Field Guide


The key is usually seen in a set of two. They are an integral part of the papal coat of arms, one silver and the other gold. The two keys on the coat of arms were adapted from the emblems of the Roman god Janus, a two-faced god--one face looking earthward and the other face looking toward the heavens. This concept can be likened to other dualities such as yin and yang. Janus used the keys to lock and unlock the seasons at the solstice. He is also illustrated with a key in one hand and a staff in another.

In Christian iconography, the keys are held by St. Peter. In effect, Christ gave Peter the power to lock and unlock the gates of heaven when he said in Matthew 16:19--"And I will give unto thee the keys to the kingdom of heaven: and whatsoever thou shalt bind on earth shall be bound in heaven: and whatsoever thou shalt loose on earth shall be loosed in heaven."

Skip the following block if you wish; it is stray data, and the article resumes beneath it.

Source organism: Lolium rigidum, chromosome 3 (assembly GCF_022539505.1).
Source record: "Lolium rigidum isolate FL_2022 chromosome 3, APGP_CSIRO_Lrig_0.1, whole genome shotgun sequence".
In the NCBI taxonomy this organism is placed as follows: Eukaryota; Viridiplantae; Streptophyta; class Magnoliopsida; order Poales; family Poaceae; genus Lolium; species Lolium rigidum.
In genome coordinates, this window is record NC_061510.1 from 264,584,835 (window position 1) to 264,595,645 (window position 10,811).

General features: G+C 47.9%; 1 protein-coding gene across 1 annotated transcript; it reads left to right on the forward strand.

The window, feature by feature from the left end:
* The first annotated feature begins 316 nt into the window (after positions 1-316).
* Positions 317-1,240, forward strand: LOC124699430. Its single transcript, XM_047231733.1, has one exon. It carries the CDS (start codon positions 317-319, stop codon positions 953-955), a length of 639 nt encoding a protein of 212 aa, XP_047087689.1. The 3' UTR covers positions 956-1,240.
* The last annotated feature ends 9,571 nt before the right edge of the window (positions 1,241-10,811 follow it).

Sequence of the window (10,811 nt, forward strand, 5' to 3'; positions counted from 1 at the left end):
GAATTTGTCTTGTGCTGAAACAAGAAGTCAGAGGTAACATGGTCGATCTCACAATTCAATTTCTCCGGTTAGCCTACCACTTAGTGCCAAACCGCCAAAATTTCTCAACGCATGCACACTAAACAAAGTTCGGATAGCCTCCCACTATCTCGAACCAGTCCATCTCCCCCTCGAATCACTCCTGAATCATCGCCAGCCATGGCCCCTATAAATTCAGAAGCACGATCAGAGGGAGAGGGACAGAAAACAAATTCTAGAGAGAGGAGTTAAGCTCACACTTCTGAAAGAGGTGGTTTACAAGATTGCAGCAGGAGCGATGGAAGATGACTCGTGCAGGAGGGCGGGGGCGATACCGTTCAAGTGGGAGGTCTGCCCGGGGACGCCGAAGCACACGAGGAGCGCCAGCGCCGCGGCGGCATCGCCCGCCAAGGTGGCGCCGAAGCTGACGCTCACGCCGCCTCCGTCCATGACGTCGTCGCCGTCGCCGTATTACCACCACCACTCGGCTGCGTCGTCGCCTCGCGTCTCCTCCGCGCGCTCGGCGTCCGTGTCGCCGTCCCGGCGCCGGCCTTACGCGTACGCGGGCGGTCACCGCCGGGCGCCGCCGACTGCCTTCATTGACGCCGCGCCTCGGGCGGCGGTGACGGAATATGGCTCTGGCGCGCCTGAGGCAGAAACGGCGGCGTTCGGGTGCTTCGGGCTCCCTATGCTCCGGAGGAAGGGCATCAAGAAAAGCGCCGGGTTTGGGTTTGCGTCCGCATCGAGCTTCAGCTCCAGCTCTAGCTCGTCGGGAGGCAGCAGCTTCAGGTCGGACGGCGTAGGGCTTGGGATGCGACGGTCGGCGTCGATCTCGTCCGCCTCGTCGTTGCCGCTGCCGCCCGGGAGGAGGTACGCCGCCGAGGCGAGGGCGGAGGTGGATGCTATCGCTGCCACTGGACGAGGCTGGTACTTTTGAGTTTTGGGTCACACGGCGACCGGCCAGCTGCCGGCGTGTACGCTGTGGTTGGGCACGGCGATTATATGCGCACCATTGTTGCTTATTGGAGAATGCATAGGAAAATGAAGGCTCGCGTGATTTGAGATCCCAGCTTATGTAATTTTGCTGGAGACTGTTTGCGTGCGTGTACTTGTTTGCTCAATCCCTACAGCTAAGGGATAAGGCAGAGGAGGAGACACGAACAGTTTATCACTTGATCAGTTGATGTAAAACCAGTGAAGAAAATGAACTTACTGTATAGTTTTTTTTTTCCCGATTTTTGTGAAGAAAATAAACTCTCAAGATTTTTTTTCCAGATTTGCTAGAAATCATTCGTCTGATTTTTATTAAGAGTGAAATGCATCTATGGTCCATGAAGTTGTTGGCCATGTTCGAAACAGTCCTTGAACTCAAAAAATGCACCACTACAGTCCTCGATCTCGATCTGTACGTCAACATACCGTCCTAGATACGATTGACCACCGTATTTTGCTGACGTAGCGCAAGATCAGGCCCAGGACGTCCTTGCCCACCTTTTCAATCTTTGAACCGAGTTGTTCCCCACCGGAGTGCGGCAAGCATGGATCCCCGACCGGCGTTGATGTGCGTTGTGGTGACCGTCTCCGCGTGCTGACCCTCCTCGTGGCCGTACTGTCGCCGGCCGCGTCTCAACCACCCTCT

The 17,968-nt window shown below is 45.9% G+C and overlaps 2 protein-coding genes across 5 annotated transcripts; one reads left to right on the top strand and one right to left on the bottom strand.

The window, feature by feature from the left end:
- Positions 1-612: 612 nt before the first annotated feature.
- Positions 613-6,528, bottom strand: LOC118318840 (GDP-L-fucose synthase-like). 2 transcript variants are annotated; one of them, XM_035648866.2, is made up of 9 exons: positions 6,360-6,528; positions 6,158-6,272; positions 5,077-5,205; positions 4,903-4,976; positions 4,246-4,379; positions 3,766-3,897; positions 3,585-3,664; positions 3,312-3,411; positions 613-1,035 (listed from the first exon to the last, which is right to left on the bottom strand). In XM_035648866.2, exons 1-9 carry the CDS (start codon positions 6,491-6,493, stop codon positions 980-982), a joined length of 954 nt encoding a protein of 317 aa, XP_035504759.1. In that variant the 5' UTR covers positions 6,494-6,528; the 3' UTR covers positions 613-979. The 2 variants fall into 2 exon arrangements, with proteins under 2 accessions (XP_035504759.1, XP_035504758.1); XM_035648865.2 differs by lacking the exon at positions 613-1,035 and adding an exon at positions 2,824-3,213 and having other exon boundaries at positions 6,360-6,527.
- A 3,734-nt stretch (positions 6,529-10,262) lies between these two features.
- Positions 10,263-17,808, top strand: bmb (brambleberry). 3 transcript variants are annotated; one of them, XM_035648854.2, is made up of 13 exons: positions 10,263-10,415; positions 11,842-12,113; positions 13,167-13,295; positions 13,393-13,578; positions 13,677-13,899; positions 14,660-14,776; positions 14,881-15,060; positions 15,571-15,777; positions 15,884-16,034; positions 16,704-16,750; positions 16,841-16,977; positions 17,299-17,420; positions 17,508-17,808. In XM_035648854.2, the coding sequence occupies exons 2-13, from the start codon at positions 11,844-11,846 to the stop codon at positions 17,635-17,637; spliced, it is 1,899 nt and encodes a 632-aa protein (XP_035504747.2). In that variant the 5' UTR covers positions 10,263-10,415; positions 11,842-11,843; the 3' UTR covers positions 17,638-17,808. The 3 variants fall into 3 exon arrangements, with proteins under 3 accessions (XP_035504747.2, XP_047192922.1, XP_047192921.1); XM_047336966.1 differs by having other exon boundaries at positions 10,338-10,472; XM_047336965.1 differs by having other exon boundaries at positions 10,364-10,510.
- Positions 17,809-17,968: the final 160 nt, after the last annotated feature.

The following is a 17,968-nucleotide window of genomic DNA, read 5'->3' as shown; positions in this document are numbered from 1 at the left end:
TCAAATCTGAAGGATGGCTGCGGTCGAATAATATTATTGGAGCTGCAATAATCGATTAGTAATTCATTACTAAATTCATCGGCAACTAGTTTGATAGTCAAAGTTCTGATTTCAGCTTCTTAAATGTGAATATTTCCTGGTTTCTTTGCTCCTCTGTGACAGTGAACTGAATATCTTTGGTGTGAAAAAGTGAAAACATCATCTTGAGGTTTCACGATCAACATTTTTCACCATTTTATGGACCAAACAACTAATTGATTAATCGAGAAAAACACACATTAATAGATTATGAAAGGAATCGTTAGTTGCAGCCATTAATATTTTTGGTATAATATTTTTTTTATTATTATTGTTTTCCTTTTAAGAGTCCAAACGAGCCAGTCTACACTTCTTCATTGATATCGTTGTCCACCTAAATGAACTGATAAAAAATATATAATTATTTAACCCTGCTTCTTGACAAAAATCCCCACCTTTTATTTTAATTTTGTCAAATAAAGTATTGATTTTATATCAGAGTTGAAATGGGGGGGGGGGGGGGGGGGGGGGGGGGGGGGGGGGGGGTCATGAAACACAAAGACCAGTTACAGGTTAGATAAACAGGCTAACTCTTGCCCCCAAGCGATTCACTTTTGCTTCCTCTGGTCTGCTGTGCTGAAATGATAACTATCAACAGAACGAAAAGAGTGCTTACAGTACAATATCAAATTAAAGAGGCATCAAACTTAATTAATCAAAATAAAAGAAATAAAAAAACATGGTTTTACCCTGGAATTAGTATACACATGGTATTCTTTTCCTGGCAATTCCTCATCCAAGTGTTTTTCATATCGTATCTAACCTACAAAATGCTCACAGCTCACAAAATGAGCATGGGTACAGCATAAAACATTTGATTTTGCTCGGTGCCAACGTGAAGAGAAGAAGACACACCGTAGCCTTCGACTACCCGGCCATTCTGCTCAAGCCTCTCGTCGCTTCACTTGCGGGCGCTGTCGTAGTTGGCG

And, lest we forget St. Martha, the patroness of feminine discretion and good housekeeping, she often is depicted with a sizeable assortment of keys hanging from her girdle.

Taken from Stories in Stone: A Field Guide to Cemetery Symbolism and Iconography written and photographed by Douglas Keister, published by Gibbs Smith, Salt Lake City, 2004.